`shuffle()` and `shuffleSet()` know nothing of these limits, but there are functions in the permute package that can tell you the number of possible permutations (`numPerms()`) and generate the entire set of permutations for a stated design (`allPerms()`). I’ll take a look at `allPerms()` in a future posting.

I return now to the Golden Jackal mandible length example I used in an earlier post but update the example to make use of `shuffleSet()` instead of `shuffle()`. I will just show the code and output for the permutation test, refer to the previous post for details:

```> data(jackal) ## load the data
> ## function to compute the difference of means
> meanDif <- function(x, grp) {
+     mean(x[grp == "Male"]) - mean(x[grp == "Female"])
+ }
> N <- nrow(jackal)
> set.seed(42)
> ## generate the set of 4999 random permutations
> pSet <- shuffleSet(N, 4999)
> ## iterate over the set
> Djackal <- apply(pSet, 1, function(i, data) with(data, meanDif(Length, Sex[i])), data = jackal)
> Djackal <- c(Djackal, with(jackal, meanDif(Length, Sex)))
> (Dbig <- sum(Djackal >= Djackal[5000]))
[1] 12
> Dbig/length(Djackal)
[1] 0.0024
```

The last two lines of R code compute the number of observations in the Null distribution with differences in mean mandible length as great or greater than the observed difference, and the resulting permutation p-value. These are the same as those computed in the previous post.

Generating entire sets of permutations is useful for several reasons. One recent example that we came across is with the new parallel processing capabilities in the forthcoming version of R. We are able to generate a set of permutations and then distribute the process of the permutation test over a number of CPUs or worker threads, each dealing with a subset of the permutations we generated. This can greatly reduce the compute time needed for the permutation test, especially where the objective function is computationally complex, but allows us to not worry about controlling the random number generator in each separate process — this is all done within the main function and only the relevant subset of permutations is passed to each worker process. An additional reason for generating a set of permutation to work with rather than individual permutations is that it is easy to switch between using a set of randomly generated permutations or the set of all possible permutations where that set is not overly large. `allPerms()` returns the set of permutations in the same way that `shuffleSet()` does, so we can simplify our code if we write the test to iterate over a set of permutations.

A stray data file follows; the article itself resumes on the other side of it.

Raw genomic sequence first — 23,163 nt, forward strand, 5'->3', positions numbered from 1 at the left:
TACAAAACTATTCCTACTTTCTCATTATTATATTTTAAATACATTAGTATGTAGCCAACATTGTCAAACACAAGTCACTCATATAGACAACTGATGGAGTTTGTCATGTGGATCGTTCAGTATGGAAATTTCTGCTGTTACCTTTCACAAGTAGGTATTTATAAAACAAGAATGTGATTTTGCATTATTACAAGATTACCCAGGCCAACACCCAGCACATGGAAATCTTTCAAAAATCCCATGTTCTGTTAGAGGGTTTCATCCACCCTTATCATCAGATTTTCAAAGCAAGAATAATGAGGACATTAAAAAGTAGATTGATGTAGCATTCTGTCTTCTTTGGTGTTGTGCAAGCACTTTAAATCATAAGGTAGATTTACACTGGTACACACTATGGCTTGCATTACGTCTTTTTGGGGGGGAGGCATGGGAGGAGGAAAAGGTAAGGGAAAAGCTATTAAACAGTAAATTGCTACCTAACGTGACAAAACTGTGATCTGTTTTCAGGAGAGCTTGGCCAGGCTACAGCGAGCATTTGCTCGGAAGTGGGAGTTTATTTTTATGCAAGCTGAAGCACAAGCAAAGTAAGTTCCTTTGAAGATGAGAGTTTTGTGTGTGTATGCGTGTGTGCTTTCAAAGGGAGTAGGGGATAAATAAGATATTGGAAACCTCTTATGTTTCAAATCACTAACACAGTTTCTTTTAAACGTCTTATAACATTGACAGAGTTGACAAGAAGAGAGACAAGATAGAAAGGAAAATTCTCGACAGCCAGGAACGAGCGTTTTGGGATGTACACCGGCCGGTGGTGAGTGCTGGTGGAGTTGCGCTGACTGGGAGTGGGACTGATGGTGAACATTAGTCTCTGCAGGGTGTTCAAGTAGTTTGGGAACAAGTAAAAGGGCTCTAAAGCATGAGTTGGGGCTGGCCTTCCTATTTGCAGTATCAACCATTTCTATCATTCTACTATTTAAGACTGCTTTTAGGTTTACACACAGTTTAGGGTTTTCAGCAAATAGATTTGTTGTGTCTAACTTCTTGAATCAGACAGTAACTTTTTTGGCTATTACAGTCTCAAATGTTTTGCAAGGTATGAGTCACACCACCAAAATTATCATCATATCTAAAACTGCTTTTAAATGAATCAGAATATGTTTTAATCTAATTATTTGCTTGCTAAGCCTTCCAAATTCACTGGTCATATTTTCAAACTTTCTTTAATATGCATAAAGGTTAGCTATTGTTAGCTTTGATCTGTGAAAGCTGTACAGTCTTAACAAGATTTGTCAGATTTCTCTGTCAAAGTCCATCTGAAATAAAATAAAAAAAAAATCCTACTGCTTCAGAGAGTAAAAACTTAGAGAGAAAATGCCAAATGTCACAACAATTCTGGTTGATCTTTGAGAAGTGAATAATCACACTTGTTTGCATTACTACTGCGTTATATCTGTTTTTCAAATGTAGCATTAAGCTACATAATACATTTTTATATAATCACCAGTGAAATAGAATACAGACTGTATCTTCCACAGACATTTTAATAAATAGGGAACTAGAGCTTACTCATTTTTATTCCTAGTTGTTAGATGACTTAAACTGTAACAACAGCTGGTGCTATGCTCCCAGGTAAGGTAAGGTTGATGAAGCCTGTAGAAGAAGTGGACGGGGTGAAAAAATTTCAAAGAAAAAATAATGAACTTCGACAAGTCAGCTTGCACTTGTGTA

The full script for the Golden Jackal permutation test is shown below:

```data(jackal) ## load the data
## function to compute the difference of means
meanDif <- function(x, grp) {
mean(x[grp == "Male"]) - mean(x[grp == "Female"])
}
N <- nrow(jackal)
set.seed(42)
## generate the set of 4999 random permutations
pSet <- shuffleSet(N, 4999)
## iterate over the set
Djackal <- apply(pSet, 1, function(i, data) with(data, meanDif(Length, Sex[i])), data = jackal)
Djackal <- c(Djackal, with(jackal, meanDif(Length, Sex)))
(Dbig <- sum(Djackal >= Djackal[5000]))
Dbig/length(Djackal)
```